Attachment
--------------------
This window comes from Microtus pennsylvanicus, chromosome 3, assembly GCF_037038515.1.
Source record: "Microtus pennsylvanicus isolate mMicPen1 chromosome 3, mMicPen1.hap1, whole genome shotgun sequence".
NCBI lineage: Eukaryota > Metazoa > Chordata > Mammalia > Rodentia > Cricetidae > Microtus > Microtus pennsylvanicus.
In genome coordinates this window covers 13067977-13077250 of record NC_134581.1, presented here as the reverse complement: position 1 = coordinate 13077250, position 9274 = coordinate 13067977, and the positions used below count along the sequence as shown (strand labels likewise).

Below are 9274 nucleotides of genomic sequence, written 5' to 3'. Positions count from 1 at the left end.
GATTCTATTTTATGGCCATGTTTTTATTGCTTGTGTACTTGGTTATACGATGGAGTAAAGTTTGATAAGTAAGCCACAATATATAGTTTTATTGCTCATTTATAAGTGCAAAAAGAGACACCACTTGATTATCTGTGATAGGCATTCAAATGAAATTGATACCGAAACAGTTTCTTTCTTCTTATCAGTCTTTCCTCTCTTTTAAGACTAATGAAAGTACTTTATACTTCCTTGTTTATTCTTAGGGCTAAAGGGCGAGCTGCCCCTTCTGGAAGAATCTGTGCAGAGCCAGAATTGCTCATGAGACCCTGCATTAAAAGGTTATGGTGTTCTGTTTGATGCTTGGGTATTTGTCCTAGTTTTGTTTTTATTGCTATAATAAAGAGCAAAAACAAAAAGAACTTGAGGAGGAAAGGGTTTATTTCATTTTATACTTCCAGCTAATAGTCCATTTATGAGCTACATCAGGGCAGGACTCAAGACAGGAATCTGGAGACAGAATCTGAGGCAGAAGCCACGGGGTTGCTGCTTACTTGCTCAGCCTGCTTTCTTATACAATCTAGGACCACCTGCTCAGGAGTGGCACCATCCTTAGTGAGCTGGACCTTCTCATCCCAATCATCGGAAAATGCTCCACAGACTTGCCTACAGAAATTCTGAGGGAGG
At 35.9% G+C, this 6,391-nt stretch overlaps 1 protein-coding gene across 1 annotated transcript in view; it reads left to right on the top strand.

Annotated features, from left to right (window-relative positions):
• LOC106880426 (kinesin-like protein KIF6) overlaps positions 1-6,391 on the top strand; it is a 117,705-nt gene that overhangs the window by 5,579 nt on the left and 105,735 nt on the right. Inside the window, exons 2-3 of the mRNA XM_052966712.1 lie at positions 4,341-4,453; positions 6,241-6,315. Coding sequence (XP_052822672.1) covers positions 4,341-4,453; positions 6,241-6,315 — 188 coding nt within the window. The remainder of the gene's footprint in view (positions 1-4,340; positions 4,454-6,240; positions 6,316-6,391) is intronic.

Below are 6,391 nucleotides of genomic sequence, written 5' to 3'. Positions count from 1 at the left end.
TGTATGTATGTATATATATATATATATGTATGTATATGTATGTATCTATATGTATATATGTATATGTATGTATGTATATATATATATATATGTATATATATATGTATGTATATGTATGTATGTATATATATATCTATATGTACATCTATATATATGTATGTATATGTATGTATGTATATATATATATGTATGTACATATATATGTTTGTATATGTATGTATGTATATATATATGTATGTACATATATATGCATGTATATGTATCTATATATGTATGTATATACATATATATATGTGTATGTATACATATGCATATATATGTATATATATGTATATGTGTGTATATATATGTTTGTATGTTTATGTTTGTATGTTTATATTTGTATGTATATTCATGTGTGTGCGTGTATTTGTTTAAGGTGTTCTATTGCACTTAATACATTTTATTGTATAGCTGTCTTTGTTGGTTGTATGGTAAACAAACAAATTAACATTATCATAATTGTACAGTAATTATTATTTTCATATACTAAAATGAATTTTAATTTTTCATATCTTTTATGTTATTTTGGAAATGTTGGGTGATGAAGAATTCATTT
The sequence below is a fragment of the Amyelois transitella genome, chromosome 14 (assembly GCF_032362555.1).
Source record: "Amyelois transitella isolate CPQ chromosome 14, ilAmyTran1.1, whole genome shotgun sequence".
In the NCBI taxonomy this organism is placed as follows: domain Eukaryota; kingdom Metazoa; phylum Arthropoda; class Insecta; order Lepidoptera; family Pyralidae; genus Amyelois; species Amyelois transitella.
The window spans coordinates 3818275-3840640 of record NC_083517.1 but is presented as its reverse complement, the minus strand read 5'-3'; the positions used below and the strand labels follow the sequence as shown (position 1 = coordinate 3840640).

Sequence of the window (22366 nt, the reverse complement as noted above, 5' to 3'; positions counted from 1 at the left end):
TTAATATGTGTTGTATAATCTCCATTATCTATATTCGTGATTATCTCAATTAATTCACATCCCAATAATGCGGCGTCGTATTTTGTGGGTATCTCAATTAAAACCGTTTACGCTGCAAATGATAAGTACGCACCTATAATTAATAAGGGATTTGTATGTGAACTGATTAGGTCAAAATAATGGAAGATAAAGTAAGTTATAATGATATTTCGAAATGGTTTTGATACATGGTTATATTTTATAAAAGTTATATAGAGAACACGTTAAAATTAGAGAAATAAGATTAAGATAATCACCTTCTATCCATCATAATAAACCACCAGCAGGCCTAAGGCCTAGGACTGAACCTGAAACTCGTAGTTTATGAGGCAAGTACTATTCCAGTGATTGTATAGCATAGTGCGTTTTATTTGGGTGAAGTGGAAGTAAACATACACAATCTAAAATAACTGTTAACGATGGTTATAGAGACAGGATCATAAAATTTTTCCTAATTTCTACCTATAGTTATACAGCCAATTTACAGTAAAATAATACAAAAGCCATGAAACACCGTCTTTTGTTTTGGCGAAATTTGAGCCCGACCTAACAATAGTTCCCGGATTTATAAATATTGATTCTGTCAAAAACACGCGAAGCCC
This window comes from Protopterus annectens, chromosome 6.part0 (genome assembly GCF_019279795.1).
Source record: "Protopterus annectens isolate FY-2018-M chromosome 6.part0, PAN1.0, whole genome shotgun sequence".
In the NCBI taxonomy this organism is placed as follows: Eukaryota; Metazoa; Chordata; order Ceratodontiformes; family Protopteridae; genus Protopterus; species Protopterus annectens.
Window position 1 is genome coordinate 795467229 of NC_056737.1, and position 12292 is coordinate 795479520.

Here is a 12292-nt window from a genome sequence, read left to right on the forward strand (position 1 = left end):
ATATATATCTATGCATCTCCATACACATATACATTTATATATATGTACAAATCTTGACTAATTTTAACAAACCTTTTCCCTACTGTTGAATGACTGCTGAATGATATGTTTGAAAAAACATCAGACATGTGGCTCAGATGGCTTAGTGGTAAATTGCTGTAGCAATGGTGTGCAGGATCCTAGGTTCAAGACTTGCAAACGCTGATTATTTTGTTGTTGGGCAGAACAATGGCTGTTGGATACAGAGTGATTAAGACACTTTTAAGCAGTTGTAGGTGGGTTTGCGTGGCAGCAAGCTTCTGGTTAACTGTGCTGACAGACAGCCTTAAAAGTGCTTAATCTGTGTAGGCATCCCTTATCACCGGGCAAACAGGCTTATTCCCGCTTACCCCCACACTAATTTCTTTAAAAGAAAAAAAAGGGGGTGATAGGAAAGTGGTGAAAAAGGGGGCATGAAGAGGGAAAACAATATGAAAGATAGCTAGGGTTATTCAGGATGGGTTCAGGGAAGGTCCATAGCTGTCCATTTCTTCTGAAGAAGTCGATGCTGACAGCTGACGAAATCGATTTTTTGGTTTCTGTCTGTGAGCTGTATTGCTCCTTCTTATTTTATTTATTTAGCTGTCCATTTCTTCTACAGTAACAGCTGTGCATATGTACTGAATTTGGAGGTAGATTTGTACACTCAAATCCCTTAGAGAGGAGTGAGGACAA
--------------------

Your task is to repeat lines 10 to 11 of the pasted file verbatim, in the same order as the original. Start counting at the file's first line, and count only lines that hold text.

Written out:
Below are 6,391 nucleotides of genomic sequence, written 5' to 3'. Positions count from 1 at the left end.
TGTATGTATGTATATATATATATATATGTATGTATATGTATGTATCTATATGTATATATGTATATGTATGTATGTATATATATATATATATGTATATATATATGTATGTATATGTATGTATGTATATATATATCTATATGTACATCTATATATATGTATGTATATGTATGTATGTATATATATATATGTATGTACATATATATGTTTGTATATGTATGTATGTATATATATATGTATGTACATATATATGCATGTATATGTATCTATATATGTATGTATATACATATATATATGTGTATGTATACATATGCATATATATGTATATATATGTATATGTGTGTATATATATGTTTGTATGTTTATGTTTGTATGTTTATATTTGTATGTATATTCATGTGTGTGCGTGTATTTGTTTAAGGTGTTCTATTGCACTTAATACATTTTATTGTATAGCTGTCTTTGTTGGTTGTATGGTAAACAAACAAATTAACATTATCATAATTGTACAGTAATTATTATTTTCATATACTAAAATGAATTTTAATTTTTCATATCTTTTATGTTATTTTGGAAATGTTGGGTGATGAAGAATTCATTT